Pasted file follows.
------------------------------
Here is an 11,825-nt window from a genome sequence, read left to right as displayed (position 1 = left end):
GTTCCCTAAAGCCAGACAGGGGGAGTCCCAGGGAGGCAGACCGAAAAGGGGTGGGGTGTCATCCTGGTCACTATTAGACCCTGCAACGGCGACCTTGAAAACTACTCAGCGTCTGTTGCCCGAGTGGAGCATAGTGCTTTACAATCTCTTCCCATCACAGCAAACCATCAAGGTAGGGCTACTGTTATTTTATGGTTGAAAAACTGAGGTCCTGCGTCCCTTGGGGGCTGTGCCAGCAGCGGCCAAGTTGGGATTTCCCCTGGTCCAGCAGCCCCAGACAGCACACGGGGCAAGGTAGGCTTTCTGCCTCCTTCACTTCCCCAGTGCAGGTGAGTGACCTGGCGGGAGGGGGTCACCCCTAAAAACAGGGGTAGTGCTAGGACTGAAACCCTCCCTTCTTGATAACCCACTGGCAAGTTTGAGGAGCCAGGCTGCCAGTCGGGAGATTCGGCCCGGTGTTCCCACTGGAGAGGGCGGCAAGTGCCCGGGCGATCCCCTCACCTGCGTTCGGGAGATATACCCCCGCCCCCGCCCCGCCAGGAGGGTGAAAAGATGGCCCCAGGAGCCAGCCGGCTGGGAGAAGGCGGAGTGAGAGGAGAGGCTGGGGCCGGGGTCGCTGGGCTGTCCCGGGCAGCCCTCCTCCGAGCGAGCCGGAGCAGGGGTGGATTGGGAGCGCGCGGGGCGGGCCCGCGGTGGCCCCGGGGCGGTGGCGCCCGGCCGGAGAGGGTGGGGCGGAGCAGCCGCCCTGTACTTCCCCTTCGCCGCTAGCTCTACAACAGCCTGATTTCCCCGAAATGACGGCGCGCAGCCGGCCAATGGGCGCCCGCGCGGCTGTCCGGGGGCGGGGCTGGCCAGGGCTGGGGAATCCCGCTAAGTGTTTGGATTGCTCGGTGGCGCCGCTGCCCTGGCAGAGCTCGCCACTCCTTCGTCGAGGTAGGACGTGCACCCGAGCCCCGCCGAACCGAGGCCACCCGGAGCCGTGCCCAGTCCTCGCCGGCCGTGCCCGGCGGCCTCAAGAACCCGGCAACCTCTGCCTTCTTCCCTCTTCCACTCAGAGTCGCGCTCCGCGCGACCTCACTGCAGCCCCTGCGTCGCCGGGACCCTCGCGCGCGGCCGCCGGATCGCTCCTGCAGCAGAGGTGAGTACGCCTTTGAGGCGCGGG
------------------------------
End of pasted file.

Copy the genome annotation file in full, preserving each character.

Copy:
Here is an 11,825-nt window from a genome sequence, read left to right as displayed (position 1 = left end):
GTTCCCTAAAGCCAGACAGGGGGAGTCCCAGGGAGGCAGACCGAAAAGGGGTGGGGTGTCATCCTGGTCACTATTAGACCCTGCAACGGCGACCTTGAAAACTACTCAGCGTCTGTTGCCCGAGTGGAGCATAGTGCTTTACAATCTCTTCCCATCACAGCAAACCATCAAGGTAGGGCTACTGTTATTTTATGGTTGAAAAACTGAGGTCCTGCGTCCCTTGGGGGCTGTGCCAGCAGCGGCCAAGTTGGGATTTCCCCTGGTCCAGCAGCCCCAGACAGCACACGGGGCAAGGTAGGCTTTCTGCCTCCTTCACTTCCCCAGTGCAGGTGAGTGACCTGGCGGGAGGGGGTCACCCCTAAAAACAGGGGTAGTGCTAGGACTGAAACCCTCCCTTCTTGATAACCCACTGGCAAGTTTGAGGAGCCAGGCTGCCAGTCGGGAGATTCGGCCCGGTGTTCCCACTGGAGAGGGCGGCAAGTGCCCGGGCGATCCCCTCACCTGCGTTCGGGAGATATACCCCCGCCCCCGCCCCGCCAGGAGGGTGAAAAGATGGCCCCAGGAGCCAGCCGGCTGGGAGAAGGCGGAGTGAGAGGAGAGGCTGGGGCCGGGGTCGCTGGGCTGTCCCGGGCAGCCCTCCTCCGAGCGAGCCGGAGCAGGGGTGGATTGGGAGCGCGCGGGGCGGGCCCGCGGTGGCCCCGGGGCGGTGGCGCCCGGCCGGAGAGGGTGGGGCGGAGCAGCCGCCCTGTACTTCCCCTTCGCCGCTAGCTCTACAACAGCCTGATTTCCCCGAAATGACGGCGCGCAGCCGGCCAATGGGCGCCCGCGCGGCTGTCCGGGGGCGGGGCTGGCCAGGGCTGGGGAATCCCGCTAAGTGTTTGGATTGCTCGGTGGCGCCGCTGCCCTGGCAGAGCTCGCCACTCCTTCGTCGAGGTAGGACGTGCACCCGAGCCCCGCCGAACCGAGGCCACCCGGAGCCGTGCCCAGTCCTCGCCGGCCGTGCCCGGCGGCCTCAAGAACCCGGCAACCTCTGCCTTCTTCCCTCTTCCACTCAGAGTCGCGCTCCGCGCGACCTCACTGCAGCCCCTGCGTCGCCGGGACCCTCGCGCGCGGCCGCCGGATCGCTCCTGCAGCAGAGGTGAGTACGCCTTTGAGGCGCGGG